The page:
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U.S. President Donald Trump listens during a briefing with senior military leaders and his national security team in the Cabinet Room of the White House, Washington, Oct. 5, 2017 (AP Photo by Pablo Martinez Monsivais).

Why Implementing Trump’s National Security Strategy Will Be Easier Said Than Done

Friday, Dec. 22, 2017

This week, U.S. President Donald Trump released his inaugural National Security Strategy, or NSS. Since this document affects policy throughout the national security apparatus and helps explain the Trump administration’s priorities to the American public, Congress and the world, Washington’s national security experts immediately began dissecting it.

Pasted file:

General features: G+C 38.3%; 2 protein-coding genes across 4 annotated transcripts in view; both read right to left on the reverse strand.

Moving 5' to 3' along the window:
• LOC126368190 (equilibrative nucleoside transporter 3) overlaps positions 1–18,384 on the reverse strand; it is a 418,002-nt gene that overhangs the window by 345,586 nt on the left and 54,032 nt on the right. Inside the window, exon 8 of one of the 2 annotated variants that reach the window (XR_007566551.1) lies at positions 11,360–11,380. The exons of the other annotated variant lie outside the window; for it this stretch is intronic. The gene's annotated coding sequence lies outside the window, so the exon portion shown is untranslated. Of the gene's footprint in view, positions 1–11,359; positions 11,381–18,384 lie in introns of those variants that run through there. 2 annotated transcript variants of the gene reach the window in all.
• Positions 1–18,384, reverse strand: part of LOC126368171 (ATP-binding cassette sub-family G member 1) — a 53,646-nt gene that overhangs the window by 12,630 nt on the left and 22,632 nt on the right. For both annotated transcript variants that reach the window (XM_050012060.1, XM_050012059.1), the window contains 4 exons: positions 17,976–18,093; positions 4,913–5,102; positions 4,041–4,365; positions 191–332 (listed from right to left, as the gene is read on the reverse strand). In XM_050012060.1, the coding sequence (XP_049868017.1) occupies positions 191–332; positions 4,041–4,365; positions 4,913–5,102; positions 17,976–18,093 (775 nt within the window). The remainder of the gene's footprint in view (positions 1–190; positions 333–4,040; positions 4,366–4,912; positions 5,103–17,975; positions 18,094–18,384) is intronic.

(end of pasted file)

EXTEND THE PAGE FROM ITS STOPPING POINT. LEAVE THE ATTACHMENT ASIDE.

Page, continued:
Some analysts and organizations aligned with the Trump administration argued that it was a bold reassertion of American leadership in the world. Others saw it as decidedly mainstream. James Stavridis, a retired admiral and now the dean of the prestigious Fletcher School of Law and Diplomacy, called the new strategy a “centrist” document that “could as easily have emerged from a Hillary Clinton White House.” Themes like “preserve peace through strength” and “advance American influence” were borrowed nearly verbatim from Ronald Reagan’s strategy documents. ...

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